8. “The French Autosport Federation (FFSA) will check whether the two candidates for a Formula One French Grand Prix in 2013 will carry on with their bids after the Sports Ministry said on Tuesday no state subsidy would be provided.”

      That’s interesting. It looks like France really could appear in 2013 – probably during that three-week gap everyone was so quick to point out – even if they weren’t on the provisional calendar.

      I wonder where this leaves Turkey. The same people who speculated that the calendar could see three new rounds in 2013 specifically mentioned the Turkish Grand Prix as one of the three looking to get back on the calendar.

    9. His legion of fans will not hear any of it, of course, insisting that all is fair in the sporting arena and that Schumacher simply possessed more skill, hunger and derring-do than his rivals. Many still blindly insist he still does…

      (Darren Heath)

      Ah, a few days after mentioning people who dislike F1 drivers will always reach back as far as they can, this guy proves me right. The above quote is a nice one, aimed from a ‘hater’ to ‘fanboys’, completely devoid of inviting sensible discussion. Does he also fancy commenting on YouTube?

      As a guy who loved Schumacher since I was a little boy, I was one heck of a fanboy between ages 8 and 16. I went as far as drawing mustaches and ‘dunce’ hats on Villeneuve, Hill, Hakkinen in magazines and later despised Raikkonen and Alonso. All for beating my hero. Of course, at some point, a person grows up. Sadly, some people never seem to move from those absolutes. These people are often found in YouTube comment sections (watch any Senna vs Schumacher video, both sides go mad) or high schools.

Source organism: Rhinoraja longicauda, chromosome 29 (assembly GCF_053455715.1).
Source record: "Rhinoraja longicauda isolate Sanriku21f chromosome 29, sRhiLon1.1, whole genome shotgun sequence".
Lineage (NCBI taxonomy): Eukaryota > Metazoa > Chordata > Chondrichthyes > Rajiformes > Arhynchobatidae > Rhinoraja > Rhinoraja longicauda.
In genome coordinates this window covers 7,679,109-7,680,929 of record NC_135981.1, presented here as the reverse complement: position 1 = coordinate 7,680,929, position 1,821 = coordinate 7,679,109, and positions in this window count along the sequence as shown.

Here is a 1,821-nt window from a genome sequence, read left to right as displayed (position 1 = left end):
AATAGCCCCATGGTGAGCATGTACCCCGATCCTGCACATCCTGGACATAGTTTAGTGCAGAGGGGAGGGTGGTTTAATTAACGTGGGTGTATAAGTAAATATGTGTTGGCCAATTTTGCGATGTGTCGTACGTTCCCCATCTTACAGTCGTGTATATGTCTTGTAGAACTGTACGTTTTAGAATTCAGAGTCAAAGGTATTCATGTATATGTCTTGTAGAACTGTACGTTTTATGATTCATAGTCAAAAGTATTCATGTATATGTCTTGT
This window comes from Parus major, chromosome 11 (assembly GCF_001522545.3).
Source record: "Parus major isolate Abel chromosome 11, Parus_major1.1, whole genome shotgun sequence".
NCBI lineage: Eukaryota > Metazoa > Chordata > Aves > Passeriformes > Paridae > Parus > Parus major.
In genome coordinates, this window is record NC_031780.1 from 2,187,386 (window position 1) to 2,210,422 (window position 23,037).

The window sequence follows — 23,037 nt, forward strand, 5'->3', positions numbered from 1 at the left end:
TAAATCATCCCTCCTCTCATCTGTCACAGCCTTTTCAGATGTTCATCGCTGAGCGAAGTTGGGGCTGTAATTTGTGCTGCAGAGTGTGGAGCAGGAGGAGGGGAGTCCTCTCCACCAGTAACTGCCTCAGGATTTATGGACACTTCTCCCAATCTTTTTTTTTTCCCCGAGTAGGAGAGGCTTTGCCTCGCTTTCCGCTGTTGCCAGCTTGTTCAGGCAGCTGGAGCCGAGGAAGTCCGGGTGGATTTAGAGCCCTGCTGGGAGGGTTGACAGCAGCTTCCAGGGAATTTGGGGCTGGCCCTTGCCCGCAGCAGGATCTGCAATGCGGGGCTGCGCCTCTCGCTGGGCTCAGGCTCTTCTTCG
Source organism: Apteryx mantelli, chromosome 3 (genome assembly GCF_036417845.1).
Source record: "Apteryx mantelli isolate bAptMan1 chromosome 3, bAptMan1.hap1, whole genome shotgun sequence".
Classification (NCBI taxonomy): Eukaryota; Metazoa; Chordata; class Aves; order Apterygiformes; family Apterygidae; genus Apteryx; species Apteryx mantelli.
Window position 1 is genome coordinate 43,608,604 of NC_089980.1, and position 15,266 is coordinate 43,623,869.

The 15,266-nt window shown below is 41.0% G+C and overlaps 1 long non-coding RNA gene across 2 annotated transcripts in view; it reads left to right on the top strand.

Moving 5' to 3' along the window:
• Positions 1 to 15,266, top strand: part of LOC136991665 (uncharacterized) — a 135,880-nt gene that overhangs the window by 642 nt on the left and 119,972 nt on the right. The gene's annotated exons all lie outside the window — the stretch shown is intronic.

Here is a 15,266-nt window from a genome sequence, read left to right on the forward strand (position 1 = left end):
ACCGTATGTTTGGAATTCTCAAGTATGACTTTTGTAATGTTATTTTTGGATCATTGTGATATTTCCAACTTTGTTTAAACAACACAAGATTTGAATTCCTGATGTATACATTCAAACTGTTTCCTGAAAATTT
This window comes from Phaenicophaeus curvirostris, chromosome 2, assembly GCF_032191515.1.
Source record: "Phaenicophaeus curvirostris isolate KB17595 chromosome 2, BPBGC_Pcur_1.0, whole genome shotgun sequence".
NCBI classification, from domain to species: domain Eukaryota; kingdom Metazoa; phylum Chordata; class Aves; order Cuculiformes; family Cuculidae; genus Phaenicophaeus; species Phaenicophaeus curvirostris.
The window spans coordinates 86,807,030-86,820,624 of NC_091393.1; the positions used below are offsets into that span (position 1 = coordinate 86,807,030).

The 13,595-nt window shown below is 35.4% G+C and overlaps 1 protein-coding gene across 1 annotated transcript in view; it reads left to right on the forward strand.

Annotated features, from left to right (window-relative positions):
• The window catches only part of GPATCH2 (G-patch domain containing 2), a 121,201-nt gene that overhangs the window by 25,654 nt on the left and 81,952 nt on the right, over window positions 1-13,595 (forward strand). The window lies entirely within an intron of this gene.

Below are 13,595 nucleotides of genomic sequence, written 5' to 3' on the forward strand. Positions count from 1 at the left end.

Personally, at 22, I’m not too crazy about Schumacher’s second career. I’ve kept at collecting his miniatures and still scream like a little girl when he does good, but that’s seldom the case. Still, as a fan, I support him. However, I also realize the fortunes Schumacher had. Arguably, Piquet-Senna-Prost-Mansell and Alonso-Hamilton-Vettel are more fierce competitions than Schumacher versus anyone with a Newey designed car or later Alonso. Not to mention the monetary, technological and psychological advantages. And he and his team have likely broken rules as well. I still think he was the best driver between 1994 and 2004, but seasons like 2003 or 2005 showed his weakness: he can outperform the car somewhat, but not by the margins aforementioned drivers could/can.

      The facts are plain to see: with every race his statistics and legacy get weaker while the doubts about his ability during his heyday grow stronger.

      How many drivers have faced this? Still, people tend to mention 1992 more often than 1995 when talking about Nigel Mansell. Or 2005 instead of 2009 when talking about Alonso. Stats and figures are nice, but memories weigh more than facts. I really wish more F1 discussion would be without the conspiracies, my favorite driver is better than your favorite driver, etc. It’s somewhat sad to see a professional F1 photographer falling into just that.